One of the most common reasons why students are deterred from subjects such as physics (and to some extent, chemistry) is the misconception that “My maths is not good enough.” And perhaps older than this misconception is the litany of “I don’t have a maths brain”, “I can’t do maths”, “I never understood numbers” and “Equations terrify me.”
When I went to Oxford to begin my DPhil at the Scanning Proton Microprobe Unit at the basement of the Department of Nuclear Physics, I was armed with no more than a measly C grade for maths at ‘A’ levels. But numbers and long equations never terrified me.
Thus, after years of reading research about maths anxiety and dyscalculia, I was delighted to read a piece of research recently published in the journal Behavioral and Brain Sciences that debunks “number sense”.
The researchers argued that critical to developing higher maths ability is understanding the relationship between size and number. This made a lot of sense if one were to look at the physical sciences from a bird’s eye perspective rather than the fine details of the syllabi. Physics and chemistry are full of convenient constants invented so that we can make sense of astronomically large or mind-bogglingly small numbers. Suddenly, with these multiplication factors, our limited cognition ability can begin to make sense of the surreal.
In my novel, Catching Infinity, the protagonist lamented at the impossibility of drawing a hippo and a bug on the same piece of paper without losing the scale or detail. Therein sits the beauty of constants: they make this possible. In physics, I would urge students to learn to understand and love the ‘Plancks’; the path will become both easier and more magical once one is firmly conversant with the Plancks. For we have Planck length, Planck mass, Planck time and Planck constant that miraculously make complicated numbers simple enough for a hapless student to grasp. And the universe is abound with many such constants.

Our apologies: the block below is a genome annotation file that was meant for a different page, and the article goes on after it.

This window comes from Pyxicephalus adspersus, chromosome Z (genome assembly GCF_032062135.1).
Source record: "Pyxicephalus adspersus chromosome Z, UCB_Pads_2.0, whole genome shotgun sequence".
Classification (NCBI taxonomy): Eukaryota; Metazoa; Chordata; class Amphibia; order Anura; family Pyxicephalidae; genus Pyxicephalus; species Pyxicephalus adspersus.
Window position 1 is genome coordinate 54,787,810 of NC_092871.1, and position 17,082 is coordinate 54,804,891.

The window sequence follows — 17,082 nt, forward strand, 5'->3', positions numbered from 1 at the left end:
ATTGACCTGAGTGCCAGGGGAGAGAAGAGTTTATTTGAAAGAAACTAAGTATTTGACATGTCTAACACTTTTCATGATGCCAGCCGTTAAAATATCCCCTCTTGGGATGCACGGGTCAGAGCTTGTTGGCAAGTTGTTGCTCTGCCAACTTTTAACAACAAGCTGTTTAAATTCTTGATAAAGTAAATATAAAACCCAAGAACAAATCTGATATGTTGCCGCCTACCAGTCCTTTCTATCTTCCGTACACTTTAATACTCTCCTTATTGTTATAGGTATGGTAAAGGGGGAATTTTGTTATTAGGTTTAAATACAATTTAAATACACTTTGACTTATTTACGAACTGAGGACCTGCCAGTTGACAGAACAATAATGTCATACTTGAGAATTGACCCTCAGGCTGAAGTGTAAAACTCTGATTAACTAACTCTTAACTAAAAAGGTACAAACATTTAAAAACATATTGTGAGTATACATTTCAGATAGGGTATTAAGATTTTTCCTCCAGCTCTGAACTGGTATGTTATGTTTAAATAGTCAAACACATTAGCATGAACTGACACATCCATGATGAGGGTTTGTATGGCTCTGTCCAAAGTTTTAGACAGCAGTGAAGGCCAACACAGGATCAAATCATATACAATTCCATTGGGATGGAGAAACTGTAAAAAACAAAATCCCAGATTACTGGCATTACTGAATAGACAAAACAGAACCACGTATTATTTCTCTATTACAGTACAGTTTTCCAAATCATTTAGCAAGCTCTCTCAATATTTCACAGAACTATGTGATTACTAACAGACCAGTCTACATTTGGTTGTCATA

The radii of isolated neutral atoms range between 30 and 300 trillionths of a meter. Thus, in a small speck of dust, there are gazillions of those little things. By multiplying the Avogadro constant (6.02214086 × 1023 mol-1) to these dimensions makes the numbers more manageable. We can thus talk about one mole of a particular element being a certain number of grams, for example, one mole of sodium is 22.9898g and one mole of zirconium is 91.224g, which is the approximate mass of a large apple, though the size of each zirconium atom remains mind-bogglingly small.
I think time is well invested if teachers of physical sciences were to engage students in playing with the relevant constants at the start of the course, given that constants are what that links size and numbers to the ‘real’ world. These playful one-hour sessions could simply be a progression from nursery maths where three-year-olds guess the number of tins in a basket or slices of pizza in a box. It is from these simple maths games that we learn to make sense of numbers, namely to correlate between numbers and continuous magnitudes to compare magnitudes.
And we must never forget, when trying to grapple with maths, that numbers were invented in the first place simply because our distant ancestors ran out of fingers and toes to count the items in their increasingly complicated lives as civilisation progressed.
Guess-timating the volume of shapes. Students gain much from working with solid shapes, which lays the foundation for later years.
Exercises with Vernier calipers/ micrometer to enable students to visualise small divisions of a milimetre. Students could have fun measuring very small things that they find in the class and differentiating between internal and external measurements (both have the same zero start positions).
For simple everyday maths magic, the slide rule is it. Invented before the calculator, it was widely used in schools until modern technology rendered it obsolete. But for an old timer like I, the slide rule is still full of magic. I think it’s amazing that just by adding up two lengths on a slide rule, you can effect complicated multiplications, as well as other more complex functions such as exponents, roots, logarithms and trigonometry. Back in the good old days, NASA scientists used this simple tool and paper to crunch numbers.
Tali Leibovich, Naama Katzin, Maayan Harel, Avishai Henik. From ‘sense of number’ to ‘sense of magnitude’ – The role of continuous magnitudes in numerical cognition. Behavioral and Brain Sciences, 2016; 1 DOI: 10.1017/S0140525X16000960.
Jacqueline Koay teaches physics and chemistry as a subject specialist.